FIG. 3 shows ultrasonic signals, generated from the electric signal ES from the pulse generator 200 to activate piezoelectric 213, that are reflected from acoustic rod-water interface 17, with an approximately first time interval T1 of 5-19 μsec, a water-part interface 18 with an approximately second time interval T2 of 5-12 μsec and an interior interfaces 19 with an approximately third time interval T3 of 1-2 μsec inside the inspected part 190. The length of the acoustically transparent rod 200 with the lens 210, as shown in FIG. 4, varies based on the transducer design. In turn, the lens-part water path 212, as shown in FIG. 5, depends on the required focal depth FD inside the inspected part 190. However, for the majority of transducers and part configurations the round-trip times C1, C2, C3 of the signals of interest (signals reflected from the interior part interfaces 191) are substantially less than the total time interval T1 of the A-scan which, in the FIG. 3 embodiment, is between 7-49 μsec T4 of downtime during which no data is being generated.

The “unused” portion of the A-scan can be utilized in a manner to allow the throughput of the scanning acoustic microscope to be greatly increased. One way to do this is to display the signals from multiple ultrasonic transducers 100-102 that are connected to the same single channel electronic system 16. For proper signal display and analysis, different time delays should be introduced for each transducer in the multi-transducer assembly. The time delays will prevent interference between individual signals and make independent “time-gating” possible using a single channel data acquisition system 16. The same single data acquisition channel can be used for the signal analysis and imaging.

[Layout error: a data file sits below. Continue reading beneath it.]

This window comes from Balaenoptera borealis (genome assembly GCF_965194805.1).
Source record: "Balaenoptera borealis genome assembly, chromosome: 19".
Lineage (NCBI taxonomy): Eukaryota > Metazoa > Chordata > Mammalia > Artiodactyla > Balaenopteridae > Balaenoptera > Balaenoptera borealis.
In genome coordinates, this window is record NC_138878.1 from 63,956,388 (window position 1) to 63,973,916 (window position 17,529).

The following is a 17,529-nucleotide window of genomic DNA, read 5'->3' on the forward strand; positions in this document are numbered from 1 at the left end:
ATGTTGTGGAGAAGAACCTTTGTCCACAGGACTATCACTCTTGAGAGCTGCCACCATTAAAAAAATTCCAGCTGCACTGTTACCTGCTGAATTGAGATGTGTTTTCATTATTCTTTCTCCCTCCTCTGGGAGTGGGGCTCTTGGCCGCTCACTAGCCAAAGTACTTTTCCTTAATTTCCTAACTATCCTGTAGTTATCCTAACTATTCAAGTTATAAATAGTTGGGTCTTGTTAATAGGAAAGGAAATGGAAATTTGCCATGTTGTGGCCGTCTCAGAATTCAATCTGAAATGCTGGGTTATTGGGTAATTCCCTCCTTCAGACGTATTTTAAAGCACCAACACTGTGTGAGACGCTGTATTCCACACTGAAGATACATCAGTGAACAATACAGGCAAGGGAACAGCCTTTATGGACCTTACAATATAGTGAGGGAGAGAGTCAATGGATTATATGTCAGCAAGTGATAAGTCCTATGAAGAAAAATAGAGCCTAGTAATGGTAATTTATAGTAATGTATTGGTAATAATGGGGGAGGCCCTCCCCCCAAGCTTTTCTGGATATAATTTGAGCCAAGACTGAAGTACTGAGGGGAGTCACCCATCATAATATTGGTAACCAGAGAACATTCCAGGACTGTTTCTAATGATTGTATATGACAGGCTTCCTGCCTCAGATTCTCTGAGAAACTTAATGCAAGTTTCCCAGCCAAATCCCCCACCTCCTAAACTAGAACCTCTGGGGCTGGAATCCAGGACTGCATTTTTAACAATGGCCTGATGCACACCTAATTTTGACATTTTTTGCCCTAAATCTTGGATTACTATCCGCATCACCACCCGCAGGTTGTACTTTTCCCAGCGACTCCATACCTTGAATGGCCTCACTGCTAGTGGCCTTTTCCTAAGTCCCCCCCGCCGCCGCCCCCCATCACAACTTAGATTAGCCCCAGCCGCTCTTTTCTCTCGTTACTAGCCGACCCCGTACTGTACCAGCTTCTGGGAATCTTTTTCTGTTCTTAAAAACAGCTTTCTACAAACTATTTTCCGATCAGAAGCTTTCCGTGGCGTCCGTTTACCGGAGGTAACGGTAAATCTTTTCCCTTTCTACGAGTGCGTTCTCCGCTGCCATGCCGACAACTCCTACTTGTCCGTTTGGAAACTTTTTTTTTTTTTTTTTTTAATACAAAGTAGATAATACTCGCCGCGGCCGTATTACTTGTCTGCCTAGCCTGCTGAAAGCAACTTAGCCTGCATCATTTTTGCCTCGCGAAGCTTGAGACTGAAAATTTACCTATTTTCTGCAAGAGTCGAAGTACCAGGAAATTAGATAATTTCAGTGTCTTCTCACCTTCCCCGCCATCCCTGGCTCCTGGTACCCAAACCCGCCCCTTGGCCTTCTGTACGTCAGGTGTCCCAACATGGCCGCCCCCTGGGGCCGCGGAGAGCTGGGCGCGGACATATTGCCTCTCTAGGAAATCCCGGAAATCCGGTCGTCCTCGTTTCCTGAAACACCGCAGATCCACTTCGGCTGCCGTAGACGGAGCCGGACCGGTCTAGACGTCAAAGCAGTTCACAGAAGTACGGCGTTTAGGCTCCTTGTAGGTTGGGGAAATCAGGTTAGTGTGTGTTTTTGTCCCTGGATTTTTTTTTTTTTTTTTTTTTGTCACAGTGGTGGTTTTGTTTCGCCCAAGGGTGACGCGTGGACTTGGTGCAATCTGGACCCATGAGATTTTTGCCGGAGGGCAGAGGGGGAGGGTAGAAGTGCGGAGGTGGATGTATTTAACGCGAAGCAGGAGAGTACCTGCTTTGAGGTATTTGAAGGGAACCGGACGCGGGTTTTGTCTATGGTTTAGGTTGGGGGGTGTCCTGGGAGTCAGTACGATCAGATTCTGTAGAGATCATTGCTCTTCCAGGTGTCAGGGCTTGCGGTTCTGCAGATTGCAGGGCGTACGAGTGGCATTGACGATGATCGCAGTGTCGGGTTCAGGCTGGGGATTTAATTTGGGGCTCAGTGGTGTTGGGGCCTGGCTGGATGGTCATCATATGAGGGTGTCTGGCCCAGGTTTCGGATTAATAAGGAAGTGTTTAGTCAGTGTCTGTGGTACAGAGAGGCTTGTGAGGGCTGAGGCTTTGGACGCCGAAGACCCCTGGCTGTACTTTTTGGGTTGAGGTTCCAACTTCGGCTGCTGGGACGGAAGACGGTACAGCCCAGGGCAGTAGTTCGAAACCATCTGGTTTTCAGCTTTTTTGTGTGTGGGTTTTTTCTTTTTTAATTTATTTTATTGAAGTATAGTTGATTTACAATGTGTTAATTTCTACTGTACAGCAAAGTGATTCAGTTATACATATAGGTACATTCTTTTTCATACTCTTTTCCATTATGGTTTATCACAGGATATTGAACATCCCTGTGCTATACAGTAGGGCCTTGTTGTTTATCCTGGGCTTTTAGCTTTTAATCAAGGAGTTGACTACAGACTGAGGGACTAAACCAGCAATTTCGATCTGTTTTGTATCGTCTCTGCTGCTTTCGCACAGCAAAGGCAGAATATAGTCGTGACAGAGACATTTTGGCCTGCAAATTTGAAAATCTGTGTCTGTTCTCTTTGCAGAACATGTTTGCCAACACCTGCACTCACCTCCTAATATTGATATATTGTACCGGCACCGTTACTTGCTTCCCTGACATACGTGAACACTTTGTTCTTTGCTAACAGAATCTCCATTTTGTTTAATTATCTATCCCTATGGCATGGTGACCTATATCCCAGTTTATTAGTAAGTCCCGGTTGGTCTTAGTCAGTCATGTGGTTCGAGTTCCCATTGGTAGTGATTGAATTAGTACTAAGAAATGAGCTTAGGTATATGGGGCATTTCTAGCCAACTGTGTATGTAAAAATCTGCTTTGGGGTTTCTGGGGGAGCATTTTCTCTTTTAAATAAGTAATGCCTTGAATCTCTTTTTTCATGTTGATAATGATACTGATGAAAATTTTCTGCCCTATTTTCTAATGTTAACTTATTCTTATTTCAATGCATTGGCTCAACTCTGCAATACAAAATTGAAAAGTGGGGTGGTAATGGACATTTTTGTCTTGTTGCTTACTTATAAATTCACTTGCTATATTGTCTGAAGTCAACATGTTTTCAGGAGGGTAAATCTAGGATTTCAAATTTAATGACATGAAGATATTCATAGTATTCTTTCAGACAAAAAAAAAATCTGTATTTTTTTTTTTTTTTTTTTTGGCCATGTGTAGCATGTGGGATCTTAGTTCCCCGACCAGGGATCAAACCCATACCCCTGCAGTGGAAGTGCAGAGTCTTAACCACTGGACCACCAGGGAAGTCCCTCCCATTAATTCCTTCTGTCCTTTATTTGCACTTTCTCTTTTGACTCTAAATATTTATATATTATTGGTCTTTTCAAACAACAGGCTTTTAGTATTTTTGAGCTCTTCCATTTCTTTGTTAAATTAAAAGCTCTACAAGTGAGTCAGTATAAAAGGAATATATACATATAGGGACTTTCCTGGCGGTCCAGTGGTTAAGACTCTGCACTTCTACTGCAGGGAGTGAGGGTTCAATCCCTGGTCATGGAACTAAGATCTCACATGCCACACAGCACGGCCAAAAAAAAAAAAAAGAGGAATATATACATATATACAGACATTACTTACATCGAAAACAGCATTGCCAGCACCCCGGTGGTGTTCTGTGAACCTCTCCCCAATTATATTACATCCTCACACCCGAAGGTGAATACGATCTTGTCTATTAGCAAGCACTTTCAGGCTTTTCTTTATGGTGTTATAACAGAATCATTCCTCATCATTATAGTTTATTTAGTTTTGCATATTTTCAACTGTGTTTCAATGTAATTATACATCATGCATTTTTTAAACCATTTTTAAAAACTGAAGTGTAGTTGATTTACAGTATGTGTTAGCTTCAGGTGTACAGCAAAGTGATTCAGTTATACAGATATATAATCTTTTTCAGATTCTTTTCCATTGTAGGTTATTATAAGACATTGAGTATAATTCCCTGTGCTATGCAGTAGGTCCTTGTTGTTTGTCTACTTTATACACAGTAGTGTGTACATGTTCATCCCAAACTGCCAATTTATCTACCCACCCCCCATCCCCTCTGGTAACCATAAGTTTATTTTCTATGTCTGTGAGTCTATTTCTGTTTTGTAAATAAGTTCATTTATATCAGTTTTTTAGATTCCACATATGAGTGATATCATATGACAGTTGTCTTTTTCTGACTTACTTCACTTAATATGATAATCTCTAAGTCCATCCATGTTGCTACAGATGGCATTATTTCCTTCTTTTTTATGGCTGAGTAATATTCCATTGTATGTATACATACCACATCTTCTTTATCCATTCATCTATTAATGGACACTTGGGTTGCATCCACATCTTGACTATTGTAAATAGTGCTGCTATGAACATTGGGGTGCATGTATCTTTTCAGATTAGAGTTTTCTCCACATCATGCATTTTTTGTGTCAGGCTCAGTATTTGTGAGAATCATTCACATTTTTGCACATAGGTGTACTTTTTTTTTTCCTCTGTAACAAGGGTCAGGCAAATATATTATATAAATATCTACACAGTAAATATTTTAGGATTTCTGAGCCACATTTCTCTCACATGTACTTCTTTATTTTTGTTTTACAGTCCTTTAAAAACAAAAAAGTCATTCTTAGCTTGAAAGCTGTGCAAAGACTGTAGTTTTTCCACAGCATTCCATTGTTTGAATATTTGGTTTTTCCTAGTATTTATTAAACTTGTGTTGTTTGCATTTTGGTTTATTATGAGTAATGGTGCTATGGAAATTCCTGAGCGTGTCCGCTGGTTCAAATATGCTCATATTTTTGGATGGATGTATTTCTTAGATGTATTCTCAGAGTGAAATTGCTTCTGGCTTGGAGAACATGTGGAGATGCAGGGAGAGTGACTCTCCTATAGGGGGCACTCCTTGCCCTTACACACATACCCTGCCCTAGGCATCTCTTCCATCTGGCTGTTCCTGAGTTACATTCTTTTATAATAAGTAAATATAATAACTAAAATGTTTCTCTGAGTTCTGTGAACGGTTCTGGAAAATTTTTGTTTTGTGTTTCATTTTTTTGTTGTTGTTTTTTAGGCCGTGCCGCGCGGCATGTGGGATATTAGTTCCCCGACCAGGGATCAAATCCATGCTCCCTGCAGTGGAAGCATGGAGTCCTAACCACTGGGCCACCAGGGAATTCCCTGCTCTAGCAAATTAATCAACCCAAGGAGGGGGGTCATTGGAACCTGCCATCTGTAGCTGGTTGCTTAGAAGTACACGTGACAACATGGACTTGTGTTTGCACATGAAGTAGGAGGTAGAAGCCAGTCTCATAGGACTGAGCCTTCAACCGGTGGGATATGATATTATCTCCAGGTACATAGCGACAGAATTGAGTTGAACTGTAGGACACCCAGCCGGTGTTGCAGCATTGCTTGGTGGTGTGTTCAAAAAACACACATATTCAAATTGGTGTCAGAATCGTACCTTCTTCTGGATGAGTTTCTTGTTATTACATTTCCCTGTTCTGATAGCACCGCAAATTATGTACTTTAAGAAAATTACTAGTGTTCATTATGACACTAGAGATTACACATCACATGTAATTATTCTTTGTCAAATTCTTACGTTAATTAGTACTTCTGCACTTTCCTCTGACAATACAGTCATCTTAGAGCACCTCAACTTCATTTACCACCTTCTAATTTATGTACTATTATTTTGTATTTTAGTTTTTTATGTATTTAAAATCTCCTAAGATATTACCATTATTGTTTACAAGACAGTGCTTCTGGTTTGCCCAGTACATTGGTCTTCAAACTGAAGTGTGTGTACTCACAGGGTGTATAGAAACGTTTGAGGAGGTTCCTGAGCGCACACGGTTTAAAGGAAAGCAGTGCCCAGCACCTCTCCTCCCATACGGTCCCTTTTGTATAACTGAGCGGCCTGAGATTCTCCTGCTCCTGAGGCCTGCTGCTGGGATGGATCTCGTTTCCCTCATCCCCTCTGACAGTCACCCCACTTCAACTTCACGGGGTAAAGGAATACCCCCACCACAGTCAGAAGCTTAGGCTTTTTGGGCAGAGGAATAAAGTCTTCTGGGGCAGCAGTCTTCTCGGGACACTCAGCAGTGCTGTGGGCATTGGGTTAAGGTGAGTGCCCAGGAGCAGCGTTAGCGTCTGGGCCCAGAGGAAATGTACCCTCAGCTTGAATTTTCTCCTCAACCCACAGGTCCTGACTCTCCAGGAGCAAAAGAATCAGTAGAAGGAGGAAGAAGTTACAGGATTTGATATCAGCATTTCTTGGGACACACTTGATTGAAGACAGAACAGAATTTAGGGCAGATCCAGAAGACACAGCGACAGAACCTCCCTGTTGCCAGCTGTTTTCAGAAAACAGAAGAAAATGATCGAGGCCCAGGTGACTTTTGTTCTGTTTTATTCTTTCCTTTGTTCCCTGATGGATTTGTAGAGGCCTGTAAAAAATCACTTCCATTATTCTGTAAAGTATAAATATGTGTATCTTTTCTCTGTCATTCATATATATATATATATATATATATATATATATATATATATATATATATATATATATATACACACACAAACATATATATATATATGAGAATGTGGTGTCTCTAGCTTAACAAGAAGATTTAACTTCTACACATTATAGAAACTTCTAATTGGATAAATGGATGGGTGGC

The required time delays can be introduced using, for example, acoustic signal delays or electronic signal delays. Acoustic signal delays can be achieved using a water path delays configuration 23 as, for example, shown in FIG. 5 or a transducer rod delays configuration 24 as, for example, shown in FIG. 8.

Different water path WP delays can be achieved when transducers in the assembly are positioned at different distances from the top surface of the inspected parts 25 while each piezoelectric 2131, 2132, 2133 receives the electric signal ES simultaneously. The time delay selection is based on, for example, the number of transducers in the assembly (number of concurrent inspection areas), the material and configuration of the inspected parts as well as the required sensitivity, axial resolution and other parameters of the inspection procedure. The water path time delays subsequently affect selection of the individual transducers in the assembly. All transducer parameters including focal lengths FL1, FL2, FL3, lens 211, 2102, 2103 and piezoelectric crystal 2131, 2132, 2133 dimensions should satisfy the required inspection resolution.